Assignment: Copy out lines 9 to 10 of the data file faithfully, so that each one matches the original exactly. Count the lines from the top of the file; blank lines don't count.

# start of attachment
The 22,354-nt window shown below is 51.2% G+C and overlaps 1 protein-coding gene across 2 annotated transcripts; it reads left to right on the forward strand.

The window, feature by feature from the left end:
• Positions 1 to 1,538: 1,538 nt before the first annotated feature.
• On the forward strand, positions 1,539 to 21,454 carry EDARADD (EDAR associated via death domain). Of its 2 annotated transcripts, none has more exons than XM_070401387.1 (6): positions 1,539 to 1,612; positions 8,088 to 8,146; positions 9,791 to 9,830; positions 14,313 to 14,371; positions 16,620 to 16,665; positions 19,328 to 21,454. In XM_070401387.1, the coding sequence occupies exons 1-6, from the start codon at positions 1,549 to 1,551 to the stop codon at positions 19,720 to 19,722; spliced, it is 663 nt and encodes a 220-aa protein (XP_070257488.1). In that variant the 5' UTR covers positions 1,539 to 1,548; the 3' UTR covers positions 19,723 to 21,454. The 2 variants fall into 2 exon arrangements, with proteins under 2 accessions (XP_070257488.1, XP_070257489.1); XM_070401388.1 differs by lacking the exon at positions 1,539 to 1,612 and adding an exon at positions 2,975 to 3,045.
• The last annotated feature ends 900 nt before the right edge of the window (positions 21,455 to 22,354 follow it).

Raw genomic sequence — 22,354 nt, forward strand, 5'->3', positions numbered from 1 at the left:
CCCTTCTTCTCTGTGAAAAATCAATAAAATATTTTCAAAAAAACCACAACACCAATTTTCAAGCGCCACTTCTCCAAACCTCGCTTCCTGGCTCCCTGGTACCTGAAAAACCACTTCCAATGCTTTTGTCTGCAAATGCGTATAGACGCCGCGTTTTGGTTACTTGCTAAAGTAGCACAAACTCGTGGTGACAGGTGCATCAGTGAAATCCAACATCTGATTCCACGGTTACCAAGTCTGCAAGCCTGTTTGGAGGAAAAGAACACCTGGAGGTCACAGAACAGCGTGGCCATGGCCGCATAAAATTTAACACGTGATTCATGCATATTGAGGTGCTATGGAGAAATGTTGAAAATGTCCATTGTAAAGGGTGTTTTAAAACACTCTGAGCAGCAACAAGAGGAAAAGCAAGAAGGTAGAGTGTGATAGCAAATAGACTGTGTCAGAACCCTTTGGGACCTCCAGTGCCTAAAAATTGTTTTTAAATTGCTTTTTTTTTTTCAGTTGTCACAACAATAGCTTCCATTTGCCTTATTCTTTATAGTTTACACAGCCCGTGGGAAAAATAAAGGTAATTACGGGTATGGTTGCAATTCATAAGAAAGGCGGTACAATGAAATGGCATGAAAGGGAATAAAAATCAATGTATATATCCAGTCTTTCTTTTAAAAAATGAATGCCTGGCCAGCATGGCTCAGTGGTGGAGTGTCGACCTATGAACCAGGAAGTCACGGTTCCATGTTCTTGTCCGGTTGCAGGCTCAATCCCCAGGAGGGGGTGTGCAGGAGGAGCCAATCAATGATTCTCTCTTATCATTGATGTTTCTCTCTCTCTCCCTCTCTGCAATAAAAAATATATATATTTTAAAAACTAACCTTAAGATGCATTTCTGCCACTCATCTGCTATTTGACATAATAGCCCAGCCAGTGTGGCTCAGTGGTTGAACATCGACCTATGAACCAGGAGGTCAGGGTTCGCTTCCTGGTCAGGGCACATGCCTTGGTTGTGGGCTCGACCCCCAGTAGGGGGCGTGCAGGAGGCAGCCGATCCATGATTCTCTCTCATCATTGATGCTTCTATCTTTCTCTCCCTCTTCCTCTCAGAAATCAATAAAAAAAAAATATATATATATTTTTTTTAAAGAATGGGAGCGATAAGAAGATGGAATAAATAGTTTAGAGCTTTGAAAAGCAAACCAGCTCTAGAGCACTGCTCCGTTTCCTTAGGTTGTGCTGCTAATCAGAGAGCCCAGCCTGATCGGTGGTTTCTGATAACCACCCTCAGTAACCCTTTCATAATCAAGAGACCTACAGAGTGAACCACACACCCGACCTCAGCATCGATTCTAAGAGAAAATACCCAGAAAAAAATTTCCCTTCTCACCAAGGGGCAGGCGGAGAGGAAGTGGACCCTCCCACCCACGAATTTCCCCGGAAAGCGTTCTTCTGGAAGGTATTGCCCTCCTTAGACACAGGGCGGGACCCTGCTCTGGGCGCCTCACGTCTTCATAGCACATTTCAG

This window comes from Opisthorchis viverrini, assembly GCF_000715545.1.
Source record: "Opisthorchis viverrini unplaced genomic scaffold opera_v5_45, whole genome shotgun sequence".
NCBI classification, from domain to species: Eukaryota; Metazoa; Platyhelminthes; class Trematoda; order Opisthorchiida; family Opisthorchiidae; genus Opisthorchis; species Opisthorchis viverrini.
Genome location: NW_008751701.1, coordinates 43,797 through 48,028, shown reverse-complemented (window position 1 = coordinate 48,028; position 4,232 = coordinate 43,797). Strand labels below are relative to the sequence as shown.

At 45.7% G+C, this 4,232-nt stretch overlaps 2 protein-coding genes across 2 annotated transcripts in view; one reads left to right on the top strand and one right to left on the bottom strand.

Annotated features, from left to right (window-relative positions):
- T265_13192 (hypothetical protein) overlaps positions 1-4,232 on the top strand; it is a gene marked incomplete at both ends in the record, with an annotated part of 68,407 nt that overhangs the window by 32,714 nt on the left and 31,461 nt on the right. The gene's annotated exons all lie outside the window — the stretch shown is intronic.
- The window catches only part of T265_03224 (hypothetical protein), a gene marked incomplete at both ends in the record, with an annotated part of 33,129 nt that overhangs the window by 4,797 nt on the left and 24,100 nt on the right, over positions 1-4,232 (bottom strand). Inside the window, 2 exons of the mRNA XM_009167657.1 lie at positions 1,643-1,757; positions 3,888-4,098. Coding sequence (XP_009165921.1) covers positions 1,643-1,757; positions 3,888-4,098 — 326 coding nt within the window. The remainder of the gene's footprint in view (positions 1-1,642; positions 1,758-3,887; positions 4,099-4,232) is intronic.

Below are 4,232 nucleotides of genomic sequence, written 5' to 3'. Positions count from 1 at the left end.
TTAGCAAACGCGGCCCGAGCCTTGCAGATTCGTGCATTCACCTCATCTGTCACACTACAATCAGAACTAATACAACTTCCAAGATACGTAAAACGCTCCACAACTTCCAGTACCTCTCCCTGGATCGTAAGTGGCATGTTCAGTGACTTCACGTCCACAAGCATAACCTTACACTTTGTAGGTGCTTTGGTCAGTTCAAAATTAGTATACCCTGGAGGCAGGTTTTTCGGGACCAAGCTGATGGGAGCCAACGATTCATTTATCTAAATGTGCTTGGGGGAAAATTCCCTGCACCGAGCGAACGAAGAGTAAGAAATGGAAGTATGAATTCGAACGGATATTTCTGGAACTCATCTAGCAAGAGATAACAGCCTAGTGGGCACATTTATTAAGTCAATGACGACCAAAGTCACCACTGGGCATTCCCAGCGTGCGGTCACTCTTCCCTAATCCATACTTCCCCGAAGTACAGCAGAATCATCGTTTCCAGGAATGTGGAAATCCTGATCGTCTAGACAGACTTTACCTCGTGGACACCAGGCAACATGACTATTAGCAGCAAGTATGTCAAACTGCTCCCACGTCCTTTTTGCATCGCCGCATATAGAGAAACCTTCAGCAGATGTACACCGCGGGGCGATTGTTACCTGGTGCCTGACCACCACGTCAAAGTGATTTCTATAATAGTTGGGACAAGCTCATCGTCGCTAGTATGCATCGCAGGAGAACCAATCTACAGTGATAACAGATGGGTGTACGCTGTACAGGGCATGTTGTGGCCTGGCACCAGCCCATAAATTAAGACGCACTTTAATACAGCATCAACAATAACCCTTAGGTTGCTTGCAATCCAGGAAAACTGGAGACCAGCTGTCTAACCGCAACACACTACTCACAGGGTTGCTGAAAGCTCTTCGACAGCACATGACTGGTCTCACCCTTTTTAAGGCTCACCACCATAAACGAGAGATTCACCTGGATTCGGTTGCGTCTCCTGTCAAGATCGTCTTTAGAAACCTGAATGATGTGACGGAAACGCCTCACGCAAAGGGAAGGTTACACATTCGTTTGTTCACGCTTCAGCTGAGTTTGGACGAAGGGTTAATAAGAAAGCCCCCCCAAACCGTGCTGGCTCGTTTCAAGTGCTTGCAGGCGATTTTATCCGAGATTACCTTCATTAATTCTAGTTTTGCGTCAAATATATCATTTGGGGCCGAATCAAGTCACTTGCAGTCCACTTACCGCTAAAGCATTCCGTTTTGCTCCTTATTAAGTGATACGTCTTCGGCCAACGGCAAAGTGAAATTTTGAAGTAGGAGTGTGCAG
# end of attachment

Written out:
Source record: "Opisthorchis viverrini unplaced genomic scaffold opera_v5_45, whole genome shotgun sequence".
NCBI classification, from domain to species: Eukaryota; Metazoa; Platyhelminthes; class Trematoda; order Opisthorchiida; family Opisthorchiidae; genus Opisthorchis; species Opisthorchis viverrini.